I have been known to moan about this over and over again. Especially where Romance is concerned, the covers are sometimes so silly and repetitive, it gets boring pretty easily.
I complain about covers and titles and their repetitiveness but what about the meat and potatoes of a book, the stories themselves? Is the outward, one-note packaging a reflection of formulaic plotlines and characters? Well, I am torn about that one, in all honesty.
On one hand, YES, genre fiction, Romance in this particular scenario, has well known and overused tropes that appear over and again. I AM getting increasingly tired of some of them. Publishers produce stories that always “ring a bell” – because, frankly, they sell. I can’t help but to think that they are tapping (preying?) on the human psyche and the need for familiarity and comfort, based on the idea that once you find a story you love, you will want to read it over and over again. The idea is “if you liked this, then you’ll love THIS too because it’s the same.” I see a lot of this, especially in the marketing materials we receive with ARCs and review copies (”This book is X meets X! Fans of X will be pleased!”). It is useful information to have for reviewers but I can’t help but to roll my eyes sometimes. It gets to a point where I constantly wonder if a book has been published ONLY because it resembles something that has been done before with success, such as the slew of teenage vampire/angsty supernatural love stories that came out following the popularity of the juggernaut that is the Twilight Saga by Stephenie Meyer (Hush, Hush, I am looking at you).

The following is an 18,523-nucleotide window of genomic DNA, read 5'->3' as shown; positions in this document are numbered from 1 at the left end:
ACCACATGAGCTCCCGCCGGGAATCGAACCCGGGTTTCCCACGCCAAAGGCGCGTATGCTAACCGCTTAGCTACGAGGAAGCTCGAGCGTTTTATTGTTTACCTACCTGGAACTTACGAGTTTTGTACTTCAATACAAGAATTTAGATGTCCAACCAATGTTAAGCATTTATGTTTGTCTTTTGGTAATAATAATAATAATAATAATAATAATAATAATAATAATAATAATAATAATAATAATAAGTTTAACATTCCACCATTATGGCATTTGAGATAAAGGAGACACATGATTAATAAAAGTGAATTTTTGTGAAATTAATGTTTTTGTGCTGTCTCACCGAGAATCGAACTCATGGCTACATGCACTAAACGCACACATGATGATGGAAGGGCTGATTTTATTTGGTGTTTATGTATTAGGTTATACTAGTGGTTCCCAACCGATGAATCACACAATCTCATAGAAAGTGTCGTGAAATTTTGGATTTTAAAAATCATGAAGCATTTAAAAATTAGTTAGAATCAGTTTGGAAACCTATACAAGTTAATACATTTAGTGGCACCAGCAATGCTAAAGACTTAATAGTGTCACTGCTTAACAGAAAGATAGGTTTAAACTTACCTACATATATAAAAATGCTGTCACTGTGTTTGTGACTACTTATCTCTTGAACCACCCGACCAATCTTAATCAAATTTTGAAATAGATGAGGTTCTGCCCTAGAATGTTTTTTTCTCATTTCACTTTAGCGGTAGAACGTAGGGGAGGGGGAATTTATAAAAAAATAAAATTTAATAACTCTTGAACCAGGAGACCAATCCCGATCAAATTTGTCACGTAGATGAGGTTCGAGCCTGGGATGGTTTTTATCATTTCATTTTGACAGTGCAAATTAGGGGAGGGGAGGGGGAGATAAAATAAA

Mind you, I am not averse to reading stories that employ these genre tropes – I have favorite cliches that I fall back into whenever I am on the lookout for a comfort read (I am a sucker for reformed rakes stories). But the outward, homogenized packaging for Romance makes it HARDER for ME to find something to read in the genre. It doesn’t help ME, at all. Instead of looking at a book and deciding to buy it based on cover and title (do not judge a book by its cover is a harder motto to live by than I originally thought) alone, because it attracts me, I need to add an extra step of perusing, to read the blurb before I make up my mind. And sometimes, even those are so generic as to be completely useless.